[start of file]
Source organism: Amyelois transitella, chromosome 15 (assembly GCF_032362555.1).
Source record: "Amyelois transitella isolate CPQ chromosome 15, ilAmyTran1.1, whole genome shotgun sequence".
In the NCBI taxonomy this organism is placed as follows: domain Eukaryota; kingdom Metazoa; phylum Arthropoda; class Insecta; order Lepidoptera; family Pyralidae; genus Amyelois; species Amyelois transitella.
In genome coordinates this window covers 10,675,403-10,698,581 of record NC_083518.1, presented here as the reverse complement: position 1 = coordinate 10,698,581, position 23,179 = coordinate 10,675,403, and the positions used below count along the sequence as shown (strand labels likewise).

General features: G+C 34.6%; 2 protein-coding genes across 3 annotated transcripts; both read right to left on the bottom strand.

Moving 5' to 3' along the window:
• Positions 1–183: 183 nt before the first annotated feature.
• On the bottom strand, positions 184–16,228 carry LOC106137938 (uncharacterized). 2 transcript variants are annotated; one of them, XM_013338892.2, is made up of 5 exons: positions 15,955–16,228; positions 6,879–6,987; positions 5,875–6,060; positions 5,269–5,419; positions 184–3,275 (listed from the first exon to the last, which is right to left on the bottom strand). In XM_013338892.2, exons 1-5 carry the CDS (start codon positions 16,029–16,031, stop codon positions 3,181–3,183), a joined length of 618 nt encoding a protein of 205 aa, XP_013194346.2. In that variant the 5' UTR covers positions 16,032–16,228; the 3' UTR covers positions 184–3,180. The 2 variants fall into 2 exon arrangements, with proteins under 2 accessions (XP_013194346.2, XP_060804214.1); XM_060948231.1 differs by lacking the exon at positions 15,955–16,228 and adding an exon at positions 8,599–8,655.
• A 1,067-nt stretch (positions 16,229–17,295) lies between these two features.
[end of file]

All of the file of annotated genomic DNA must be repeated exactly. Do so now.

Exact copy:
Source organism: Amyelois transitella, chromosome 15 (assembly GCF_032362555.1).
Source record: "Amyelois transitella isolate CPQ chromosome 15, ilAmyTran1.1, whole genome shotgun sequence".
In the NCBI taxonomy this organism is placed as follows: domain Eukaryota; kingdom Metazoa; phylum Arthropoda; class Insecta; order Lepidoptera; family Pyralidae; genus Amyelois; species Amyelois transitella.
In genome coordinates this window covers 10,675,403-10,698,581 of record NC_083518.1, presented here as the reverse complement: position 1 = coordinate 10,698,581, position 23,179 = coordinate 10,675,403, and the positions used below count along the sequence as shown (strand labels likewise).

General features: G+C 34.6%; 2 protein-coding genes across 3 annotated transcripts; both read right to left on the bottom strand.

Moving 5' to 3' along the window:
• Positions 1–183: 183 nt before the first annotated feature.
• On the bottom strand, positions 184–16,228 carry LOC106137938 (uncharacterized). 2 transcript variants are annotated; one of them, XM_013338892.2, is made up of 5 exons: positions 15,955–16,228; positions 6,879–6,987; positions 5,875–6,060; positions 5,269–5,419; positions 184–3,275 (listed from the first exon to the last, which is right to left on the bottom strand). In XM_013338892.2, exons 1-5 carry the CDS (start codon positions 16,029–16,031, stop codon positions 3,181–3,183), a joined length of 618 nt encoding a protein of 205 aa, XP_013194346.2. In that variant the 5' UTR covers positions 16,032–16,228; the 3' UTR covers positions 184–3,180. The 2 variants fall into 2 exon arrangements, with proteins under 2 accessions (XP_013194346.2, XP_060804214.1); XM_060948231.1 differs by lacking the exon at positions 15,955–16,228 and adding an exon at positions 8,599–8,655.
• A 1,067-nt stretch (positions 16,229–17,295) lies between these two features.